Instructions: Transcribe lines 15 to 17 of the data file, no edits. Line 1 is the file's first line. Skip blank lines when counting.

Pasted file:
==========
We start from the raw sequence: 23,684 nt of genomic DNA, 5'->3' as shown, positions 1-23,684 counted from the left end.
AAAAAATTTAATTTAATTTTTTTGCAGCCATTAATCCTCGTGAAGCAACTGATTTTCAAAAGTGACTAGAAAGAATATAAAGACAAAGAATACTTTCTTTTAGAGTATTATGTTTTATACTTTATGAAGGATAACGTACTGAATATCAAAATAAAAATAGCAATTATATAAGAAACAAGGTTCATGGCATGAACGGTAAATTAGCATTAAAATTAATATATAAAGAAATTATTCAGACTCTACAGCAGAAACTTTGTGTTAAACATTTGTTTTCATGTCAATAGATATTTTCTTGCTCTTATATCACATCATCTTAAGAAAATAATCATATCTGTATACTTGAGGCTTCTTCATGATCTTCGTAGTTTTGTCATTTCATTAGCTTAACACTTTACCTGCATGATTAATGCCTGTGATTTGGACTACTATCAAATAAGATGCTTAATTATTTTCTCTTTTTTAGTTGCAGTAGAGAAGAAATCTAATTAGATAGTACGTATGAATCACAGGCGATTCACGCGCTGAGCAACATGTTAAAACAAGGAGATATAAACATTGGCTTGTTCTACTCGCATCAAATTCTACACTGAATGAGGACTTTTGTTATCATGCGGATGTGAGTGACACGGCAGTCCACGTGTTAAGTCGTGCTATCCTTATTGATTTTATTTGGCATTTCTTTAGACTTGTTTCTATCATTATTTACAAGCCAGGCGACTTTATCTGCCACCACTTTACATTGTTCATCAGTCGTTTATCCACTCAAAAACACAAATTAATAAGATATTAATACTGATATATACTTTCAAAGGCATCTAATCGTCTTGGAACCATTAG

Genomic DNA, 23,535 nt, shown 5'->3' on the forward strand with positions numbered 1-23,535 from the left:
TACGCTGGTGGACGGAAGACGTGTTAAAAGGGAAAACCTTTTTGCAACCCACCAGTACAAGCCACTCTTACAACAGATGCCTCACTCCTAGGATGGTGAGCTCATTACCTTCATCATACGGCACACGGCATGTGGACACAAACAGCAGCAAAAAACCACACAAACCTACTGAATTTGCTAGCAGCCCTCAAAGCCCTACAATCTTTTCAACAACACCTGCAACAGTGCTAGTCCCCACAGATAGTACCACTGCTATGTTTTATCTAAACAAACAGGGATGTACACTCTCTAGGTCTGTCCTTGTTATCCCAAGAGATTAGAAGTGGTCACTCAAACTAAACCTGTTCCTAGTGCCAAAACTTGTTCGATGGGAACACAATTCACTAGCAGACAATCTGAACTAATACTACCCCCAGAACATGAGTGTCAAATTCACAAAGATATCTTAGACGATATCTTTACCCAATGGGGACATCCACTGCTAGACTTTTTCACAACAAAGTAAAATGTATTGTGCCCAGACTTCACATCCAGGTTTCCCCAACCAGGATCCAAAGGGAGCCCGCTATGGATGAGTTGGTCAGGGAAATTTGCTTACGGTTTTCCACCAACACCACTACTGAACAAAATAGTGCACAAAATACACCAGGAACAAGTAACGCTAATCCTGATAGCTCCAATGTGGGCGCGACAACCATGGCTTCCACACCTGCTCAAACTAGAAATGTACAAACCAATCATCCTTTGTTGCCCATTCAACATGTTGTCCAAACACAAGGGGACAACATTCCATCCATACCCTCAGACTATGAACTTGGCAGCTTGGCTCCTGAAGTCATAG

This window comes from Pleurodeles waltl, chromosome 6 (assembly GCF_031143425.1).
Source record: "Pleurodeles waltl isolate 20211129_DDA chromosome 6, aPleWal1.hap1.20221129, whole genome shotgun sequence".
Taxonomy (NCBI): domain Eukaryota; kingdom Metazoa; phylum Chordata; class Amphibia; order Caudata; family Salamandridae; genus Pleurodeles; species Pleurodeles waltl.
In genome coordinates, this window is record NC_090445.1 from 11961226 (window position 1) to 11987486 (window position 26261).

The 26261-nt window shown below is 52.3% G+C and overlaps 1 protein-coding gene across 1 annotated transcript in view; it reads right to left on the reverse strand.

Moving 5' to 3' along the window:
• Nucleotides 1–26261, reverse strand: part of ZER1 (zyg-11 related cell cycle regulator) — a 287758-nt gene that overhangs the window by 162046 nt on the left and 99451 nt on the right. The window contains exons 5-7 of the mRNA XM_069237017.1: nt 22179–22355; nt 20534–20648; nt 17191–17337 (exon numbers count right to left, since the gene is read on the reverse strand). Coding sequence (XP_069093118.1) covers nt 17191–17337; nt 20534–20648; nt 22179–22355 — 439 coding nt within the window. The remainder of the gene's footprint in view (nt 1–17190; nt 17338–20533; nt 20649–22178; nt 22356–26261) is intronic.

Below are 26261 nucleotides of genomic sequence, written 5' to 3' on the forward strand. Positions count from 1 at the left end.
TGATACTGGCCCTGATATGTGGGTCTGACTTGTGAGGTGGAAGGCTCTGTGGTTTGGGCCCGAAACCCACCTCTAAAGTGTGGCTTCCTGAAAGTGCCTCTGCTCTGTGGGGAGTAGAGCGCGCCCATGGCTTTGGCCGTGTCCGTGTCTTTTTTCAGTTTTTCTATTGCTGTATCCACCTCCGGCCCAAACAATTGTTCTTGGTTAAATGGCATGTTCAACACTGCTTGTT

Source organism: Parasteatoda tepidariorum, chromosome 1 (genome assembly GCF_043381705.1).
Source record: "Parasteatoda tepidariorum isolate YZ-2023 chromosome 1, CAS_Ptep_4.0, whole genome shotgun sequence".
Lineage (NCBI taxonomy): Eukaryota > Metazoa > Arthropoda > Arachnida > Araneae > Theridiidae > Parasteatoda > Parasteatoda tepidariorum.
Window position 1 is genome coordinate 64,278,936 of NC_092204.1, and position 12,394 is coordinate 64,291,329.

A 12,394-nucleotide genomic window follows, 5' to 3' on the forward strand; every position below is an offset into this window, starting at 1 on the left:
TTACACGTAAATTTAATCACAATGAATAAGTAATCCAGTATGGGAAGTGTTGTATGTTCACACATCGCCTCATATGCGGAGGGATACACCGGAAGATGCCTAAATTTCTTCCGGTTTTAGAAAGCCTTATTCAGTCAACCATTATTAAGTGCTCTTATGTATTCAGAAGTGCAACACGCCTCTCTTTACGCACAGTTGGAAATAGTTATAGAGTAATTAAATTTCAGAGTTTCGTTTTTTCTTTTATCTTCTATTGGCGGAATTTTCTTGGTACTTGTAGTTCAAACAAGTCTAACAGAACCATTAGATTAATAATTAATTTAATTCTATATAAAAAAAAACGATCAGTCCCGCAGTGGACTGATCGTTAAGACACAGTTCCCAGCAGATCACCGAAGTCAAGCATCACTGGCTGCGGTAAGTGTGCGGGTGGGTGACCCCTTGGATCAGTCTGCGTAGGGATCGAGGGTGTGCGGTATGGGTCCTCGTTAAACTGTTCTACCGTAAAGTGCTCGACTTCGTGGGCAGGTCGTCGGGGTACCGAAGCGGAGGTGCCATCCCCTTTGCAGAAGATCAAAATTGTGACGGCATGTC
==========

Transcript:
Source record: "Parasteatoda tepidariorum isolate YZ-2023 chromosome 1, CAS_Ptep_4.0, whole genome shotgun sequence".
Lineage (NCBI taxonomy): Eukaryota > Metazoa > Arthropoda > Arachnida > Araneae > Theridiidae > Parasteatoda > Parasteatoda tepidariorum.
Window position 1 is genome coordinate 64,278,936 of NC_092204.1, and position 12,394 is coordinate 64,291,329.